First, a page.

BAD:    db      ' is not a valid number.', 13, 10, '$' NOK: db ' is not a Harshad number.', 13, 10, '$'
OK1:    db      ' is a Harshad number.', 13, 10, '$' OK2: db ' is a special Harshad number.', 13, 10, '$'

END

Testing the program on a variety of inputs: A cool trick

BAD:    db      ' is not a valid number.', 13, 10, '$' NOK: db ' is not a Harshad number.', 13, 10, '$'
OK1:    db      ' is a Harshad number.', 13, 10, '$' OK2: db ' is a special Harshad number.', 13, 10, '$'

Looking at these messages, you'll see they all end the same way. In their present form these identical endings consume 40 bytes. A space savings of 23 bytes is possible through separating and later re-combining.
This is a cool trick found in some of the larger DOS programs where wasting space is not an option!
I'm not saying that you should write it this way in your little demonstration program though...

Msg:    mov     dx, si
mov     ah, 09h                 ;DOS.PrintText
int     21h
mov     dx, FUN
mov     ah, 09h                 ;DOS.PrintText
int     21h
mov     ax, 4C00h               ;DOS.TerminateWithExitcode
int     21h
; --------------------------------------
ASK:    db      'Please input a number between 1000 and 9999:', 13, 10, '$' BAD: db ' is not a valid$'
NOK:    db      ' is not a Harshad$' OK1: db ' is a Harshad$'
OK2:    db      ' is a special Harshad$' FUN: db ' number.', 13, 10, '$'

An additional 4 byte savings is possible if we go crazy and apply the same principle on the identical beginnings of these messages (' is ').

• Thank you so much for this incredible effort of yours to explain every single thing you did (even the ORG 256 explanation and using the space efficiently is a must, but not so much on this one :)). I've truly learned so much from this! The "TEST" command, if it's on a "BYTE" size it will work with ZF and check if the lower part is zero? and if it's "WORD" size then check for the sign of the digit? if so, you used it to see if there's any remainder left? And one more question is why it's better to use "CWD" instead of "MOV DX,0"? Thank you again, much appreciated!!! – S.Arkab Dec 9 '18 at 19:55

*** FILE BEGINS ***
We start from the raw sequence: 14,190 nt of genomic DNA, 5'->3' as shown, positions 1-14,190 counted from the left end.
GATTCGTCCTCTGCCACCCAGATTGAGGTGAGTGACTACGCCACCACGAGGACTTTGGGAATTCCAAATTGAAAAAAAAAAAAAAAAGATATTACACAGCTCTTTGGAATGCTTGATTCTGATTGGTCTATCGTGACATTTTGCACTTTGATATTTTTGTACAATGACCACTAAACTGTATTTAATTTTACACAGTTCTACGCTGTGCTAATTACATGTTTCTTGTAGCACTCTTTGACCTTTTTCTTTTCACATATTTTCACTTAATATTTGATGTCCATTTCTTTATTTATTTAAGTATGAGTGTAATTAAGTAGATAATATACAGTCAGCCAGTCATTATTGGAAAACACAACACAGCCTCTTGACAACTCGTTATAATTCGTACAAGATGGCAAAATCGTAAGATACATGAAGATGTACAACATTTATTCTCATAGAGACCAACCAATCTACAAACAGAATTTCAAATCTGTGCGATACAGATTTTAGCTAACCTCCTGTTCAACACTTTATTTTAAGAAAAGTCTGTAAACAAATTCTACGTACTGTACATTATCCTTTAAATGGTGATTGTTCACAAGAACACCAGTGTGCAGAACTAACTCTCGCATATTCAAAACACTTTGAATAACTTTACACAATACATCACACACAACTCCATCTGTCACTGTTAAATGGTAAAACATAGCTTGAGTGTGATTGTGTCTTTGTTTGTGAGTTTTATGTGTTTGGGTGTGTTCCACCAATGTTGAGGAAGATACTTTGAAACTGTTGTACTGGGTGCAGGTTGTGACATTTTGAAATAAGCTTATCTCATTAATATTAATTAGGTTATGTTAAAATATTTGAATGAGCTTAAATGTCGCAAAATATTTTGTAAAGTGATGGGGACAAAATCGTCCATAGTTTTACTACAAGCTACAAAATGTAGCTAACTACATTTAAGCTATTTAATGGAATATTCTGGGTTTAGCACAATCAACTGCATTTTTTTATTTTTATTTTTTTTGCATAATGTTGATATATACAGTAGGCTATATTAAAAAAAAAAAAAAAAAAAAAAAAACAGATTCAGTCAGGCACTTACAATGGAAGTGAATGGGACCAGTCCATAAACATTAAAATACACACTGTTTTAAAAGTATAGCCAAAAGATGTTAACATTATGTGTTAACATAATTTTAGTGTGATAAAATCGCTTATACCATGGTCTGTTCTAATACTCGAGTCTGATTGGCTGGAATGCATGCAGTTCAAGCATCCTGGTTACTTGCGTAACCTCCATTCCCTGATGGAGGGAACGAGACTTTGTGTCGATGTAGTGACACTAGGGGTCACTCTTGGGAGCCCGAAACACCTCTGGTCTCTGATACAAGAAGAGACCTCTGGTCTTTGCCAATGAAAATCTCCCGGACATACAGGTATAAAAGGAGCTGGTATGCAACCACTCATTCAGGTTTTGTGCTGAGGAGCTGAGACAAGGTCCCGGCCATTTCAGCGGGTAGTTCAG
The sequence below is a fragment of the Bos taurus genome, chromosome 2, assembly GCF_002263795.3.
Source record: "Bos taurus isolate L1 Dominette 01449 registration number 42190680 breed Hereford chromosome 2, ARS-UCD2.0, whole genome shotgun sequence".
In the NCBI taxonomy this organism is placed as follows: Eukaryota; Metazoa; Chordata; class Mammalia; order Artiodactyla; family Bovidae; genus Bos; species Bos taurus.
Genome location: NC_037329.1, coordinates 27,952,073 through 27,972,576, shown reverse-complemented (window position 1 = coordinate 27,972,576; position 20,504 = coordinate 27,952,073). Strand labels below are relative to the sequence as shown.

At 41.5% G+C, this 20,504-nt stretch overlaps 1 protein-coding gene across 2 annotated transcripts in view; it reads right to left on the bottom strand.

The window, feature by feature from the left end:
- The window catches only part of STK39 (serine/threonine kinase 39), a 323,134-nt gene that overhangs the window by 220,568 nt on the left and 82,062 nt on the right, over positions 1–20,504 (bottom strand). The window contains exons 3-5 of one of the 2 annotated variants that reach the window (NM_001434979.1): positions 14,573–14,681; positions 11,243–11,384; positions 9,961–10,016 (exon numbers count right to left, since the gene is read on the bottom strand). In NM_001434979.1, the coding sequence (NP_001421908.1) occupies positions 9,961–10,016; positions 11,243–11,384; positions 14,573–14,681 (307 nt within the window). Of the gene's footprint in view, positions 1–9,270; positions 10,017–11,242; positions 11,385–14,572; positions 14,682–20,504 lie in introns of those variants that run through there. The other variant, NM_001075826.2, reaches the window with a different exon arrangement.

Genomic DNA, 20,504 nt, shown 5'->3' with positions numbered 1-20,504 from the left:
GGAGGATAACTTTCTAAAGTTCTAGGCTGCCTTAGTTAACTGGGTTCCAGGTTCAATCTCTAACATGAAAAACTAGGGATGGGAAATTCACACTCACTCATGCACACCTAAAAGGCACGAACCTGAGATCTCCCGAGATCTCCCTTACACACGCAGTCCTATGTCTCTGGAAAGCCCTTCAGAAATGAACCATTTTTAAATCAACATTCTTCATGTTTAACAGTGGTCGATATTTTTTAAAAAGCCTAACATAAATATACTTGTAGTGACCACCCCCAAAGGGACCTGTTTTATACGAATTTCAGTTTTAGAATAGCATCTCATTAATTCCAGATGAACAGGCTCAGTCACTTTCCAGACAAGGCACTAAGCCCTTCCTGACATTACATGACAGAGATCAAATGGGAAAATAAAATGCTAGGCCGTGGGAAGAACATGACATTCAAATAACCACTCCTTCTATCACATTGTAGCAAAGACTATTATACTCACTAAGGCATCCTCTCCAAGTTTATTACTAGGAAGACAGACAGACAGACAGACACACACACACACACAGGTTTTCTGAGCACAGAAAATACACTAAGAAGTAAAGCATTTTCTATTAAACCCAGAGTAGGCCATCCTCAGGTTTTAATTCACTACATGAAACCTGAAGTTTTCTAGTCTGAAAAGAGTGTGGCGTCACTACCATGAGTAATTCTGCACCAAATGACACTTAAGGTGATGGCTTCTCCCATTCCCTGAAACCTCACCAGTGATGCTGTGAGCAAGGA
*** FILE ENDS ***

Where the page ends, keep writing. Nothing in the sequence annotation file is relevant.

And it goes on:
• @S.Arkab When the TEST instruction operates on 2 identical register operands like in test bl, bl or test dx, dx, it means we compare the register with zero. TEST defines less flags than CMP, but there's no difference between the BYTE size or the WORD size other than that the signbit for the BYTE is bit 7 and the signbit for the WORD is bit 15. – Sep Roland Dec 9 '18 at 20:50
• @S.Arkab The benefit of choosing CWD instead of MOV DX, 0 is that it is a 1-byte instruction where the MOV is a 3-byte instruction. As I mentioned in the review, they are equivalent only if the value in AX is positive (bit 15 of AX is zero). – Sep Roland Dec 9 '18 at 20:53

Written for NASM

Your program is a little hard to follow, mostly due to poor formatting. There is a lot of unnecessary duplication too and the user has no opportunity for correcting mistakes. The following prologue will address these initial criteria;

1. Prompt operator for what is required.
2. Use a function that allows the user to correct mistakes.
3. Test that entry is 4 characters long and the first digit is not zero.
org   0x100

DOS   equ 21H
SHOW   equ  9
BUFFERED   equ 10  ; Buffered input
OUTCHR   equ  2
GETCHR   equ  8

Begin:  mov ah, SHOW        ; Function 9 display string terminated with '\$'
mov dx, Prompt
int DOS

mov ah, BUFFERED    ; Function 10 Get buffered input
mov dx, Entry
int DOS

; Test that your criteria of 4 character entry and first digit not zero has been met.

cld                 ; Make sure SI auto-increments
mov si, dx
inc si              ; Point to number of characters entered
lodsb
or  al, al
jz  Err             ; You might want to put some sort of prompting text here
cmp al, 4
jnz Err
cmp byte [si], '1'
jae Evaluate

Err:    mov ah, SHOW        ; Function 9 again
mov dx, ErrTxt
int DOS

You do have these elements in your program, but I think you'll agree when there are in one place it's a lot easier to recognize which error testing mechanism has been implemented. Notice too, formatting is monumentally important, especially in ASSM.

Now we are ready to do the calculations and because we're not going to be using any DOS functions, there is a little more freedom in which registers we can use and for what. The criteria now becomes, establish a binary value of our entry and binary total of all digits.

Evaluate:

; AX = Working register, CX = character count

movzx   cx, al      ; Move character count into CX
xor     dx, dx      ; DX will be binary representation of input
mov     bx, dx      ; BL will be total of digits
mov     ax, dx

.get: lodsb           ; Read character from input string
cmp     al, '0'
jb      Err
cmp     al, '9'
ja      Err

and      ax, 1111b   ; Could be SUB AL,'0' too.
add      bl, al      ; Bump total of digits
xchg     ax, dx
imul     ax, 10